Originally intended to be part of my larger project “Australia Benchmark Chardonnay Producers” I am sure readers will not mind if I include chardonnay’s soul mate, pinot noir in this coverage of new releases from Sugarloaf Ridge. The 2007 Sugarloaf Ridge Chardonnay is indeed a blinder, nothing short of exemplary and in my view, the benchmark for Tasmania.
In the late 1950’s Jean Miguet at La Provence, east of Launceston and Claudio Alcorso at Morilla Estate near Hobart, pioneered the renaissance of Tasmanian wine industry. The late 1960’s and 70’s saw the establishment of Graham Wiltshire’s Heemskerk vineyard on the Tamar, followed by Andrew Pirie at Pipers Brook, north of Launceston and Freycinet Vineyard on the Eastcoast in the early 80’s; the suitability and reputation of chardonnay in the cool-climate of Tasmania was slowly chiselled.
Indeed, it took almost two decades for mainland Australia consumers and winemakers to finally acknowledge that Tasmania is potentially one of the finest regions for chardonnay. Even to this day, much of the varieties nucleus is still lost in the mutli-regional sparkling blends that rely on Tasmanian chardonnay sparkling base wines fruit structure, purity and most of all naturally-high acidity.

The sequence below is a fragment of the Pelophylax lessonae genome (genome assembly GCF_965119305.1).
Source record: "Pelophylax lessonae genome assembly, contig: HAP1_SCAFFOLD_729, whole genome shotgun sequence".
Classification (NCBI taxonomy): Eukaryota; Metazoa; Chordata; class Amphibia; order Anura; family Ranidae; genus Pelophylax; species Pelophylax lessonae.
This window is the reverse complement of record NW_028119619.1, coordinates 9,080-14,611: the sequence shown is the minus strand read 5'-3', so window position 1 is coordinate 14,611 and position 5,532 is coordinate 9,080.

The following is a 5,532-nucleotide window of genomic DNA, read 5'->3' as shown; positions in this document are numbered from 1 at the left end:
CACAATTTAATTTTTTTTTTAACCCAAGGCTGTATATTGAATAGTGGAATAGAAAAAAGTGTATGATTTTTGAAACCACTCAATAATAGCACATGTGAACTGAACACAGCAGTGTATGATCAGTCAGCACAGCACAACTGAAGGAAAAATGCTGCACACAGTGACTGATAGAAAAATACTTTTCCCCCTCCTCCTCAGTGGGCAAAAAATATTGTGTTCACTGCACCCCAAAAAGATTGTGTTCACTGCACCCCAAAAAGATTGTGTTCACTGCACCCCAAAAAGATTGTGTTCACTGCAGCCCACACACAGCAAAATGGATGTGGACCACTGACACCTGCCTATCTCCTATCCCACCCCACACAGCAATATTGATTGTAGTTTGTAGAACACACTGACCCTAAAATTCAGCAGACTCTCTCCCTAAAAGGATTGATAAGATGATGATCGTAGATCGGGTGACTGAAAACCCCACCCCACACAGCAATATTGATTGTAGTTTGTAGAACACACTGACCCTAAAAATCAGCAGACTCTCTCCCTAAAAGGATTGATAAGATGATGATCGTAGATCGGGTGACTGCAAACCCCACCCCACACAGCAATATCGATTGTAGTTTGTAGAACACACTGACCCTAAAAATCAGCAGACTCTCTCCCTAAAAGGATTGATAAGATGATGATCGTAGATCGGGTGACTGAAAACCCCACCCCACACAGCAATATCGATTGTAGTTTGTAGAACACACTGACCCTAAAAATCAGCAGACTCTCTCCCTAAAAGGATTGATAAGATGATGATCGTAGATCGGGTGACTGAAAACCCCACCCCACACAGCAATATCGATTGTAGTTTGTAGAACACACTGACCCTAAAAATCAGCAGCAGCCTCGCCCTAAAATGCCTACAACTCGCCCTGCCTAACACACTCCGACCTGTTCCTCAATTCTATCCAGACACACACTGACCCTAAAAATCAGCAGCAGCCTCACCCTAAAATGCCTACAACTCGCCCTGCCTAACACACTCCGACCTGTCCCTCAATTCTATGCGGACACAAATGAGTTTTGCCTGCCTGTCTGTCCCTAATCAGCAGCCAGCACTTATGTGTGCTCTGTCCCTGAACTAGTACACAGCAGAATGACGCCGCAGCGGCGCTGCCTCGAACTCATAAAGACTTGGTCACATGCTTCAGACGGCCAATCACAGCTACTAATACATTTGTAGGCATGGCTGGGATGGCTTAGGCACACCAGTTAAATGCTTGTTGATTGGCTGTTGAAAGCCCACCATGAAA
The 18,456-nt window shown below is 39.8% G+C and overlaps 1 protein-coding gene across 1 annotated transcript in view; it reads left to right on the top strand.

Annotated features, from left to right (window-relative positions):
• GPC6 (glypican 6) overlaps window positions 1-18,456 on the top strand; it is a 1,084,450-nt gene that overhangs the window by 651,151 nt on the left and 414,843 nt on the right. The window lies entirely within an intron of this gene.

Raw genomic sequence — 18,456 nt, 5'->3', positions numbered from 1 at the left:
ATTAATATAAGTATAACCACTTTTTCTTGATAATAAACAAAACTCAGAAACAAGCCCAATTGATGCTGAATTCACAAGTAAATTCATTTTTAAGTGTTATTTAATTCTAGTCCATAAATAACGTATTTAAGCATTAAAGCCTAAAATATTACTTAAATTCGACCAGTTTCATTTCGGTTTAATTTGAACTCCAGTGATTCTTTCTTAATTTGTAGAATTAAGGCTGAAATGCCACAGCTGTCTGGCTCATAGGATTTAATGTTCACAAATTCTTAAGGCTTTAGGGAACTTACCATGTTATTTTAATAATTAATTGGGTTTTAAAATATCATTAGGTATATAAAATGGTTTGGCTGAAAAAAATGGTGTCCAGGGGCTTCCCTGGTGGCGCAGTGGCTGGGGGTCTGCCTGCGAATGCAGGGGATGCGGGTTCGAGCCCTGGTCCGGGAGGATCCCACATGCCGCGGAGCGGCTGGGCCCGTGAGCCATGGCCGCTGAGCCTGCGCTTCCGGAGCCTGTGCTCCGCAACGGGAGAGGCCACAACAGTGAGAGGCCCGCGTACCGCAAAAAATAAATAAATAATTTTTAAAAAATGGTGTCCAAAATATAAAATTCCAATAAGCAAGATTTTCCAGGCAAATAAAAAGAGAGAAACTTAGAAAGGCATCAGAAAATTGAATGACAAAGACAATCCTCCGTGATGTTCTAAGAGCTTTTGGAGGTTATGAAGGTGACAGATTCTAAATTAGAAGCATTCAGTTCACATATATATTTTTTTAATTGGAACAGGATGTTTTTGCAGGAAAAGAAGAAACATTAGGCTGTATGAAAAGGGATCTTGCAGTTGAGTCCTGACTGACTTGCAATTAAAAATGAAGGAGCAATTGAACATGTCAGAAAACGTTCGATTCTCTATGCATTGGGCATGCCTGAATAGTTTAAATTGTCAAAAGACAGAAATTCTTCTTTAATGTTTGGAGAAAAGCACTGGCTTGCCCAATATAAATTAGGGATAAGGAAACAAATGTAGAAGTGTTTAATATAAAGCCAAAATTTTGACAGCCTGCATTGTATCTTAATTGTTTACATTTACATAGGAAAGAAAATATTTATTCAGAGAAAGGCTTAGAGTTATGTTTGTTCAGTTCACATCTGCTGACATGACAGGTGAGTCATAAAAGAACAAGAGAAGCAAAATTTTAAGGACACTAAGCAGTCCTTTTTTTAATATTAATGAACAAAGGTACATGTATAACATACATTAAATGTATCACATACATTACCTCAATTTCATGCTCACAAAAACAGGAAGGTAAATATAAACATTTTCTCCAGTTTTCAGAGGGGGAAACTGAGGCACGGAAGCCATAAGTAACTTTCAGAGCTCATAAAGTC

I personally feel Tasmania’s success with chardonnay as a sparkling base held back the region or island’s evolution by diluting the source of the fruit or obscuring the definition of Tasmania terroir. Perhaps this is less of an issue now there is a strong line-up of definitive Tasmanian sparkling’s however, chardonnay as a table wine is now overshadowed by consumer interest in the states bourgeoning success with pinot noir.
Thus Sugarloaf Ridge is a welcome entrant to the Tasmanian chardonnay stakes and whilst a relative newcomer, behind the winery door, so to speak, and toiling the vineyard is Tasmania’s grand master vigneron, Julian Alcorso. Notwithstanding the astuteness of owners Kristin and Julian Colvile in engaging Alcorso moreover, their dedication and passion for Sugarloaf Ridge and all things Tasmanian, having someone of this experience and talent realizes the dream. Alcorso has over 30 years experience in Tasmania to draw upon and has set the trends (sometimes a little too visionary and a bit ahead of his time) in the region, if not pivotal in the evolution and success of the states wines, produce and restaurants.
Sugarloaf Ridge is a tiny, picture-perfect vineyard, 35 km southeast of Hobart just off the main tourist route to Port Arthur, with panoramic views over Frederic Henry Bay. In terms of geography and climate, this part of Tasmania, the Hobart region, has more in common with the south island of New Zealand than mainland Australia.